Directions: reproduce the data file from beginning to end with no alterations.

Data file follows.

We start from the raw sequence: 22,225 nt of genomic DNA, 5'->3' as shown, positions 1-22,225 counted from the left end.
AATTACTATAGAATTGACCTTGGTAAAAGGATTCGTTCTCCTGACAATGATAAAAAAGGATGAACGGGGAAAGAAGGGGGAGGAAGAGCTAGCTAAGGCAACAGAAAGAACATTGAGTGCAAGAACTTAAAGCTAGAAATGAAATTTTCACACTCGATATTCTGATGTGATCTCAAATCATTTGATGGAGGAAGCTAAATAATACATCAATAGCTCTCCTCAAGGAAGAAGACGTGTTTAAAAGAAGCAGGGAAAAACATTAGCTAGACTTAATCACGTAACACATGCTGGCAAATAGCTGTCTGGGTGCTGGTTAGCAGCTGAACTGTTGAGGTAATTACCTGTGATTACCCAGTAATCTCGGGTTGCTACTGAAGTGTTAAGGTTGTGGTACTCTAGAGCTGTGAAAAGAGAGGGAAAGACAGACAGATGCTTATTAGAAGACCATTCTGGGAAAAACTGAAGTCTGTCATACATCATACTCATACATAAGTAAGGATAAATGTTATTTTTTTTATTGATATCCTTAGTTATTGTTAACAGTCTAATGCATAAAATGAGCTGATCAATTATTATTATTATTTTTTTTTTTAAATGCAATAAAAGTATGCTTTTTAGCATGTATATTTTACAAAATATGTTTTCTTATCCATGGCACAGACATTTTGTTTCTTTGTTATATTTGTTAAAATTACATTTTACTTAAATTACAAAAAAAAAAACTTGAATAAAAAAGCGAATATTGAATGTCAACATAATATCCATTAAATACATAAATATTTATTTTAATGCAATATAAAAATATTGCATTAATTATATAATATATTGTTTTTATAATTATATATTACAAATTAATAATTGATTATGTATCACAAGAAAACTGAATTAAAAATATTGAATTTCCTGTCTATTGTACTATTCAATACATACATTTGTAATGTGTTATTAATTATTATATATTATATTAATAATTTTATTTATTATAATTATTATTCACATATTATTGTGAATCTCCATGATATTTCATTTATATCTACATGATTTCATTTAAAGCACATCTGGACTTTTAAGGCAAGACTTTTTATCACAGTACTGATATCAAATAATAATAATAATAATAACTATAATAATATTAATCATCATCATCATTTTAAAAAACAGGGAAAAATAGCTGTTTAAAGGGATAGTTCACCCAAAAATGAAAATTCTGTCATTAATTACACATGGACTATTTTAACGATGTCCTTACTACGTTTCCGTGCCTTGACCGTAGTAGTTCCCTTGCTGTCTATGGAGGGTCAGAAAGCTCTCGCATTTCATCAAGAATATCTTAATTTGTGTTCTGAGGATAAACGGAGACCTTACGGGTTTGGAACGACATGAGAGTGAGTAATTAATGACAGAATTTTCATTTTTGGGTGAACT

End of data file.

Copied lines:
We start from the raw sequence: 22,225 nt of genomic DNA, 5'->3' as shown, positions 1-22,225 counted from the left end.
AATTACTATAGAATTGACCTTGGTAAAAGGATTCGTTCTCCTGACAATGATAAAAAAGGATGAACGGGGAAAGAAGGGGGAGGAAGAGCTAGCTAAGGCAACAGAAAGAACATTGAGTGCAAGAACTTAAAGCTAGAAATGAAATTTTCACACTCGATATTCTGATGTGATCTCAAATCATTTGATGGAGGAAGCTAAATAATACATCAATAGCTCTCCTCAAGGAAGAAGACGTGTTTAAAAGAAGCAGGGAAAAACATTAGCTAGACTTAATCACGTAACACATGCTGGCAAATAGCTGTCTGGGTGCTGGTTAGCAGCTGAACTGTTGAGGTAATTACCTGTGATTACCCAGTAATCTCGGGTTGCTACTGAAGTGTTAAGGTTGTGGTACTCTAGAGCTGTGAAAAGAGAGGGAAAGACAGACAGATGCTTATTAGAAGACCATTCTGGGAAAAACTGAAGTCTGTCATACATCATACTCATACATAAGTAAGGATAAATGTTATTTTTTTTATTGATATCCTTAGTTATTGTTAACAGTCTAATGCATAAAATGAGCTGATCAATTATTATTATTATTTTTTTTTTTAAATGCAATAAAAGTATGCTTTTTAGCATGTATATTTTACAAAATATGTTTTCTTATCCATGGCACAGACATTTTGTTTCTTTGTTATATTTGTTAAAATTACATTTTACTTAAATTACAAAAAAAAAAACTTGAATAAAAAAGCGAATATTGAATGTCAACATAATATCCATTAAATACATAAATATTTATTTTAATGCAATATAAAAATATTGCATTAATTATATAATATATTGTTTTTATAATTATATATTACAAATTAATAATTGATTATGTATCACAAGAAAACTGAATTAAAAATATTGAATTTCCTGTCTATTGTACTATTCAATACATACATTTGTAATGTGTTATTAATTATTATATATTATATTAATAATTTTATTTATTATAATTATTATTCACATATTATTGTGAATCTCCATGATATTTCATTTATATCTACATGATTTCATTTAAAGCACATCTGGACTTTTAAGGCAAGACTTTTTATCACAGTACTGATATCAAATAATAATAATAATAATAACTATAATAATATTAATCATCATCATCATTTTAAAAAACAGGGAAAAATAGCTGTTTAAAGGGATAGTTCACCCAAAAATGAAAATTCTGTCATTAATTACACATGGACTATTTTAACGATGTCCTTACTACGTTTCCGTGCCTTGACCGTAGTAGTTCCCTTGCTGTCTATGGAGGGTCAGAAAGCTCTCGCATTTCATCAAGAATATCTTAATTTGTGTTCTGAGGATAAACGGAGACCTTACGGGTTTGGAACGACATGAGAGTGAGTAATTAATGACAGAATTTTCATTTTTGGGTGAACT